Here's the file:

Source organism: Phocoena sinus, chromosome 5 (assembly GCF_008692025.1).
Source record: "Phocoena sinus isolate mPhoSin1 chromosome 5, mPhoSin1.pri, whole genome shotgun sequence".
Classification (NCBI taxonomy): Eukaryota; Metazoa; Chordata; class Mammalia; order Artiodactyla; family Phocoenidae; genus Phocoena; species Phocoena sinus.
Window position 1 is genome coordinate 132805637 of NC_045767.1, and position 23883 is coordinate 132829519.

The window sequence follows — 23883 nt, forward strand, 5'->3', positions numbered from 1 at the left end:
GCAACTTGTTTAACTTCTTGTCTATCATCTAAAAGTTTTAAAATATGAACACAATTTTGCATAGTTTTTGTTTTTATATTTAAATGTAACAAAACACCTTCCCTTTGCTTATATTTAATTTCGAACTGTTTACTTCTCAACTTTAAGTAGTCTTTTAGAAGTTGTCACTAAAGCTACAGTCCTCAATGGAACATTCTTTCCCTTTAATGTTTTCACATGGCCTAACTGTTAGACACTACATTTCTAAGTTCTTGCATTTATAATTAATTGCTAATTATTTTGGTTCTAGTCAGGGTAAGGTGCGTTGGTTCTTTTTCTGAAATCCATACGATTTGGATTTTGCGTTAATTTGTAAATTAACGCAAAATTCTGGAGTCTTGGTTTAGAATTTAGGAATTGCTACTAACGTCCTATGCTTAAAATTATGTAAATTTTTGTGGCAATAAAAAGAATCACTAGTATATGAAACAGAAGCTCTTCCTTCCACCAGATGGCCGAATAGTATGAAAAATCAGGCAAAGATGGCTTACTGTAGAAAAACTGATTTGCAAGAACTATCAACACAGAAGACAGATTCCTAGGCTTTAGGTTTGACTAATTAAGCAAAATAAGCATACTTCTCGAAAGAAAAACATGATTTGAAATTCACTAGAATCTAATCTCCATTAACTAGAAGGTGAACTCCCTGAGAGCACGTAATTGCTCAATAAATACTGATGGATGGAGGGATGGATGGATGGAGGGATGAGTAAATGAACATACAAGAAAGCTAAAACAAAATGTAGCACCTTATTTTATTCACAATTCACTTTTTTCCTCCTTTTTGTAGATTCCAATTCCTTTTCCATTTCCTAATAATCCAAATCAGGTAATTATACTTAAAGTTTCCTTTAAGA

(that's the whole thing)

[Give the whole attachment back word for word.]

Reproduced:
Source organism: Phocoena sinus, chromosome 5 (assembly GCF_008692025.1).
Source record: "Phocoena sinus isolate mPhoSin1 chromosome 5, mPhoSin1.pri, whole genome shotgun sequence".
Classification (NCBI taxonomy): Eukaryota; Metazoa; Chordata; class Mammalia; order Artiodactyla; family Phocoenidae; genus Phocoena; species Phocoena sinus.
Window position 1 is genome coordinate 132805637 of NC_045767.1, and position 23883 is coordinate 132829519.

The window sequence follows — 23883 nt, forward strand, 5'->3', positions numbered from 1 at the left end:
GCAACTTGTTTAACTTCTTGTCTATCATCTAAAAGTTTTAAAATATGAACACAATTTTGCATAGTTTTTGTTTTTATATTTAAATGTAACAAAACACCTTCCCTTTGCTTATATTTAATTTCGAACTGTTTACTTCTCAACTTTAAGTAGTCTTTTAGAAGTTGTCACTAAAGCTACAGTCCTCAATGGAACATTCTTTCCCTTTAATGTTTTCACATGGCCTAACTGTTAGACACTACATTTCTAAGTTCTTGCATTTATAATTAATTGCTAATTATTTTGGTTCTAGTCAGGGTAAGGTGCGTTGGTTCTTTTTCTGAAATCCATACGATTTGGATTTTGCGTTAATTTGTAAATTAACGCAAAATTCTGGAGTCTTGGTTTAGAATTTAGGAATTGCTACTAACGTCCTATGCTTAAAATTATGTAAATTTTTGTGGCAATAAAAAGAATCACTAGTATATGAAACAGAAGCTCTTCCTTCCACCAGATGGCCGAATAGTATGAAAAATCAGGCAAAGATGGCTTACTGTAGAAAAACTGATTTGCAAGAACTATCAACACAGAAGACAGATTCCTAGGCTTTAGGTTTGACTAATTAAGCAAAATAAGCATACTTCTCGAAAGAAAAACATGATTTGAAATTCACTAGAATCTAATCTCCATTAACTAGAAGGTGAACTCCCTGAGAGCACGTAATTGCTCAATAAATACTGATGGATGGAGGGATGGATGGATGGAGGGATGAGTAAATGAACATACAAGAAAGCTAAAACAAAATGTAGCACCTTATTTTATTCACAATTCACTTTTTTCCTCCTTTTTGTAGATTCCAATTCCTTTTCCATTTCCTAATAATCCAAATCAGGTAATTATACTTAAAGTTTCCTTTAAGA